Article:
Then after a bite of supper, Gerald and I were both back down at our computers, and we got a PM on Facebook about upcoming surgery for yet another loved one. In the hurry to the early appointment, I had forgotten to take my cell phone with me that morning, and so late in the evening when I went up for night pills and saw my cell phone lying there, I learned from a text that Katherine had not had help because the scheduled aide had unexpected surgery the day before for an ovarian cyst that had flared up causing her great pain.
It seemed as if bad news was coming from all over. Even though I had gotten up early that morning for the appointments, I lingered at the computer surfing to try and erase some of my sad thoughts by thinking about something else before I went to bed. I shared with a friend on Facebook, and I phoned my sister and learned the latest news about her daughter and then surfed some more reading other people’s blogs. I used distraction to cover up or to prevent worry as I often do. When I finally let myself go to bed, I did go to sleep without a problem. I was grateful.
Since Katherine has good and very dependable help on Thursday mornings, I did a few things in the house, fixed Gerald lunch, cleaned the kitchen, and did not go in to Katherine’s until mid-afternoon. A new aide was just leaving, and Katherine was finally up in her chair looking very pretty and happy over a good day she was having that included a wonderful reference letter given to Sam by one of his teachers. She had been unable to get an aide for the evening to replace the hospitalized one, but she left a message for an amazing friend, a kind and strong young man who comes in an emergency to put her into bed from her chair. He was out and not available. Fortunately, another young man who had worked a bit for her before he had surgery last fall was able to come over and use her Hoyer to lift her into bed. She got to see the photos on his phone of his new son now three months old.
This was early in the evening, and so I had time to stop by and see my daughter Mary Ellen. Her picnic basket with dishes from Christmas was in my car trunk, and we had not seen each other since they left our house on Christmas day to drive to
to see Brian’s family. She was sick
while there with what Trent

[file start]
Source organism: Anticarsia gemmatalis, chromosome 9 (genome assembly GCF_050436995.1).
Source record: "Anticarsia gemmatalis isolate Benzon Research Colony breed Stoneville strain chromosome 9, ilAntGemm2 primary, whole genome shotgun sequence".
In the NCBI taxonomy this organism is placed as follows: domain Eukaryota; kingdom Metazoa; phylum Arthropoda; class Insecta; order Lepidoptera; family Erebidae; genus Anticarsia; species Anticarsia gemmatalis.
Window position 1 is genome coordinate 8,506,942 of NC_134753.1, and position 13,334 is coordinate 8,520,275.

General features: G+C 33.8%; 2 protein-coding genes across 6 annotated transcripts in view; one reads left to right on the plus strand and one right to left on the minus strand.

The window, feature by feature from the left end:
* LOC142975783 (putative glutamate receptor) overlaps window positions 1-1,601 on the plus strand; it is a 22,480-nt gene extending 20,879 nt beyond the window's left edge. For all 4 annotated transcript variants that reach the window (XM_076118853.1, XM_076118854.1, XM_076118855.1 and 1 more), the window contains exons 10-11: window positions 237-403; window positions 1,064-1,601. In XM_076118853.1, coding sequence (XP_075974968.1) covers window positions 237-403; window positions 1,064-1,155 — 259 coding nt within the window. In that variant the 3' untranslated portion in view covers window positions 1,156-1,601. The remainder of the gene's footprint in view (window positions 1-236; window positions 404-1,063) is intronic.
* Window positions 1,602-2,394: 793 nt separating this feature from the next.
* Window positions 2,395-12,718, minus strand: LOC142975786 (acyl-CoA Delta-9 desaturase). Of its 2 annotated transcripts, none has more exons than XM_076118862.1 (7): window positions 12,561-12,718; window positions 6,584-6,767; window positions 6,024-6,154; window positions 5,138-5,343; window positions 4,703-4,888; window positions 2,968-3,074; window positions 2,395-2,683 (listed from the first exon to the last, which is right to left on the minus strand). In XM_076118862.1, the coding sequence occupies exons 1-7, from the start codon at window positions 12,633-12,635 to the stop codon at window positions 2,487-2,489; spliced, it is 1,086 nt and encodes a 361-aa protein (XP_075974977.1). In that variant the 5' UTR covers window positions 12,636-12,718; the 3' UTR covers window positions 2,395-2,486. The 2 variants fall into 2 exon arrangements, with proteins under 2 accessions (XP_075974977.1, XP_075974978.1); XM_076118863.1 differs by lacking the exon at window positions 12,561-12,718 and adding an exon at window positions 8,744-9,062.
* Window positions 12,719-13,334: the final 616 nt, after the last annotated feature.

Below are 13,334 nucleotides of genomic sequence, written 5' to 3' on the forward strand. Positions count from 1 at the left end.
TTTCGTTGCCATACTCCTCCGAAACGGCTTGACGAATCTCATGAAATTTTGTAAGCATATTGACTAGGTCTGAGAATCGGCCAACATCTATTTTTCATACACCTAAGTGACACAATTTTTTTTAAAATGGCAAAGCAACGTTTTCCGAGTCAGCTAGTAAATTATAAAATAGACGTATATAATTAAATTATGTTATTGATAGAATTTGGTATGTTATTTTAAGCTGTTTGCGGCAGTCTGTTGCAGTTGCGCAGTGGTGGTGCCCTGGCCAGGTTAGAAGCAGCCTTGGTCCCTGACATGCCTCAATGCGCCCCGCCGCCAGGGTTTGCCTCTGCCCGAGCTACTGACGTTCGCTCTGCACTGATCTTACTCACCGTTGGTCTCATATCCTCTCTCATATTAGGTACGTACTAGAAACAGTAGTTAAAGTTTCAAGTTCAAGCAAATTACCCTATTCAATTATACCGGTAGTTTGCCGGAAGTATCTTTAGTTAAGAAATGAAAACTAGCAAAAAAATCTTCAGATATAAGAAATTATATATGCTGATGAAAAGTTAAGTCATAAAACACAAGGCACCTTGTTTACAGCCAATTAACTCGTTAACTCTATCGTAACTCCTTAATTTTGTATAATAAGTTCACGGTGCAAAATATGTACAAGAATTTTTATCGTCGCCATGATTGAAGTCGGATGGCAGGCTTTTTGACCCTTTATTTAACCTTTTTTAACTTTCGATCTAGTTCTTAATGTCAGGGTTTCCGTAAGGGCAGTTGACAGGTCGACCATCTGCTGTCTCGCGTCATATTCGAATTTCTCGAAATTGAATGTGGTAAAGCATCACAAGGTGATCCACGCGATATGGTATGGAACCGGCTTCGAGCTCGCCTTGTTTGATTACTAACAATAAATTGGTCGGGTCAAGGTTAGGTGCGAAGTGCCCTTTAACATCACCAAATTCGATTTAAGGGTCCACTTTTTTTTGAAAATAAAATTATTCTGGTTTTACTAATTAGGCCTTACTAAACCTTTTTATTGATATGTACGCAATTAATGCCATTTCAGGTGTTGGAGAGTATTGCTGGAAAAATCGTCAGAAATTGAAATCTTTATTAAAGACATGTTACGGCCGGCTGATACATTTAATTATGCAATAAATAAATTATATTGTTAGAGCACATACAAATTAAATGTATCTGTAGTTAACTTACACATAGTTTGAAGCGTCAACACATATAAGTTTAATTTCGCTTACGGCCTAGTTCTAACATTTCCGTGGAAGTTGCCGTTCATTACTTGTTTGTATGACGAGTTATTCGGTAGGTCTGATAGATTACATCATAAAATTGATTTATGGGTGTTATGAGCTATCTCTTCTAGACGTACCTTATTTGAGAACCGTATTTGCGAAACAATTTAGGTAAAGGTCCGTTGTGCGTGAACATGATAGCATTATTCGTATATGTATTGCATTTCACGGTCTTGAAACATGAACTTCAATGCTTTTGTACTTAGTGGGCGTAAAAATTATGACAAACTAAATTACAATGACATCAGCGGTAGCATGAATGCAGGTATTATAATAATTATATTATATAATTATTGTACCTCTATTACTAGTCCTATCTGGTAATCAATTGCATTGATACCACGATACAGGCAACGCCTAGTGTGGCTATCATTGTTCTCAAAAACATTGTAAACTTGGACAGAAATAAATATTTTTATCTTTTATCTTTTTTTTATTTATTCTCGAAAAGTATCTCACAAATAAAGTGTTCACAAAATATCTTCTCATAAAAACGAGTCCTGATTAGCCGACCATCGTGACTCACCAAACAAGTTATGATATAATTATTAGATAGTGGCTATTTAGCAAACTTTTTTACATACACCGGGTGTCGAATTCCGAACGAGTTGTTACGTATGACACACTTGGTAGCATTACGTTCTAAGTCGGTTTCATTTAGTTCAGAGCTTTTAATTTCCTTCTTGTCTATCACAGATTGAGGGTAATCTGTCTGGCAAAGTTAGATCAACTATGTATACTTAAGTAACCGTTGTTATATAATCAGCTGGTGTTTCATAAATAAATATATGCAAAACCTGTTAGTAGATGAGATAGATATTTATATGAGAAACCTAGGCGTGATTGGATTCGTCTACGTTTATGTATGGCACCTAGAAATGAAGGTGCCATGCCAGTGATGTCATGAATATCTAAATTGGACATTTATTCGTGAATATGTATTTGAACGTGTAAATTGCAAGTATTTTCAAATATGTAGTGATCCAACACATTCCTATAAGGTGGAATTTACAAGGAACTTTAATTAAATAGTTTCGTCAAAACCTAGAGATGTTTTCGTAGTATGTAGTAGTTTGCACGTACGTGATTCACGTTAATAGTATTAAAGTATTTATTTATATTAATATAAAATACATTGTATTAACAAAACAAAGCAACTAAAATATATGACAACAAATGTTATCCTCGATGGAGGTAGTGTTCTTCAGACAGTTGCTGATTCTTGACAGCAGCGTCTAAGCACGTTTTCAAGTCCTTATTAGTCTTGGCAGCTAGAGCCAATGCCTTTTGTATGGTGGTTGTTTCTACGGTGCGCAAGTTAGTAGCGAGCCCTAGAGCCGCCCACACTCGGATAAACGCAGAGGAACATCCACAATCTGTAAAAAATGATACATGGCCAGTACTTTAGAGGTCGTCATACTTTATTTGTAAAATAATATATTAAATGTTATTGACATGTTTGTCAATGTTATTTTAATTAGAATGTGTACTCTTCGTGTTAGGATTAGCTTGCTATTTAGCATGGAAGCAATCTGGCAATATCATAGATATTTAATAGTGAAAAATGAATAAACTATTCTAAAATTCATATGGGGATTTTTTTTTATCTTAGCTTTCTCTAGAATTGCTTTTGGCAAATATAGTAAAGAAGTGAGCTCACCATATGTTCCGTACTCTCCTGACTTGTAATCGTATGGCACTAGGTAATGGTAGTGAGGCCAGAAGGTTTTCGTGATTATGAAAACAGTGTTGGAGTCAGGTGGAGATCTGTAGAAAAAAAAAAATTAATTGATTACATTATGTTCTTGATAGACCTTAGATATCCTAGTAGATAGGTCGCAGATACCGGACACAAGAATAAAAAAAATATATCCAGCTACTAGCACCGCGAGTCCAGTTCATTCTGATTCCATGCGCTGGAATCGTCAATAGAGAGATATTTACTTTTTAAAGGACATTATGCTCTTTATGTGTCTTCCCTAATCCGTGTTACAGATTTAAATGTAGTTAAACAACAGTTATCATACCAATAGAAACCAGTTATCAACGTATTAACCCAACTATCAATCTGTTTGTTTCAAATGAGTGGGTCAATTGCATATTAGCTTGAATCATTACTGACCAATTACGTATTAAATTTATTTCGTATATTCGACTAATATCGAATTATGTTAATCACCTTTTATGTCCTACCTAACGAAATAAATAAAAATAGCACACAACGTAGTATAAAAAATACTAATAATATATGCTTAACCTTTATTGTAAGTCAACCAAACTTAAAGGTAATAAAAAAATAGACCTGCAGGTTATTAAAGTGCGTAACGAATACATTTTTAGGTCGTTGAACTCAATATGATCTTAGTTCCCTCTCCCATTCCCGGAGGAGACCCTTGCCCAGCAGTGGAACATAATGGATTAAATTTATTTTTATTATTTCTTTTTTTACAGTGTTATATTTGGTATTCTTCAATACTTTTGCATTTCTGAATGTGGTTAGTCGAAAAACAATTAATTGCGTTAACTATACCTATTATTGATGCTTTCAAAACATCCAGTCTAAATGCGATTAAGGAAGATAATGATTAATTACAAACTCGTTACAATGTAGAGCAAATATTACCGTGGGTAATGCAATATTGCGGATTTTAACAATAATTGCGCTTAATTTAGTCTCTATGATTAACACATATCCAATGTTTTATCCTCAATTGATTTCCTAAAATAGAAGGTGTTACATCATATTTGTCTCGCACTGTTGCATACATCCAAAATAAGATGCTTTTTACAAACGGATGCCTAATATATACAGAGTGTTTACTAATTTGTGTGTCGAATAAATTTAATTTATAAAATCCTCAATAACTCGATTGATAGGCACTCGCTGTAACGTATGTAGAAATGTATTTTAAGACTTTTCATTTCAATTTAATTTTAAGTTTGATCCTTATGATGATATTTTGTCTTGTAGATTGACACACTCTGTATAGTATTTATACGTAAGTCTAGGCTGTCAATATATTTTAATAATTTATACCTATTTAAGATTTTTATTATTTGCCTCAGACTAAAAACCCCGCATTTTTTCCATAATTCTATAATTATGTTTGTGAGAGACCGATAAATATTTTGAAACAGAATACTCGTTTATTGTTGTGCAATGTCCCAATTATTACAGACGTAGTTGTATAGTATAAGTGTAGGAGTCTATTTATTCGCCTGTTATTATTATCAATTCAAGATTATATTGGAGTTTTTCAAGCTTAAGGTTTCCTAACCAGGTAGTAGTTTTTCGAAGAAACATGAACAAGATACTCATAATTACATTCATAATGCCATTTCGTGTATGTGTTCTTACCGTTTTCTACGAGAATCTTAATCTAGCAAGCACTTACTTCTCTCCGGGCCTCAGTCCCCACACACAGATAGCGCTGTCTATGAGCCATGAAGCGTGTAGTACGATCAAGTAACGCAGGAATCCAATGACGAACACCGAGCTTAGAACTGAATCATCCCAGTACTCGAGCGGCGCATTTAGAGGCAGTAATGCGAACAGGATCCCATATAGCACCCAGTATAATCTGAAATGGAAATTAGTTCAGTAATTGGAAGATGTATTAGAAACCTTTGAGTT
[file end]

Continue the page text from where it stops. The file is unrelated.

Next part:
had before they left, and she came home possibly with the crud her
mother-in-law had suffered while they were there. I think Brian was sick sometime in this
period of time also. Then Brianna had her turn with the stomach flu, so I had
deliberately stayed away from their house.
We had a lot of catch-up visiting to do, and I enjoyed sitting at her
kitchen table with her and seeing everyone including Fifi. Brianna will soon be
going down to Disney World for her internship service there this spring, so I
was especially glad to see her, but I am always glad to get my hug from Trent
Tonight is the funeral visitation for my cousin Dick’s son and tomorrow is his funeral. I am dreading it. My emotions are more difficult to control than they used to be, and for that reason, I have even avoided some funerals in recent months. Dick is actually my first cousin’s son, but he was nearer my age than his mother and most of my other Martin cousins. I always felt closer to him than many of the older cousins. He and his sister and mother lived with Dick’s grandparents at Goreville, where we spent summers. When my parents visited them when I was a child, Dickie and I always played together even though I am a couple years older than he is. When he moved back to Goreville from
many years ago and we ran into each other at a Goreville ball game, I exclaimed
how glad I was to see him and without thinking called him Dickie. Embarrassed, I said, “I bet no one calls you
that any more.” He laughed and said,
“No, just you and my mother.” In recent
years during his retirement, Dick was extremely sick and I was afraid of losing
him. But Irma’s determination and a change in doctor and medicines and a small
miracle put him back on his feet in much better health. How awful that he and Irma must now lose
their beautiful talented son so young, his sister Libby must lose her brother, and
that his wife and children must go on living without him.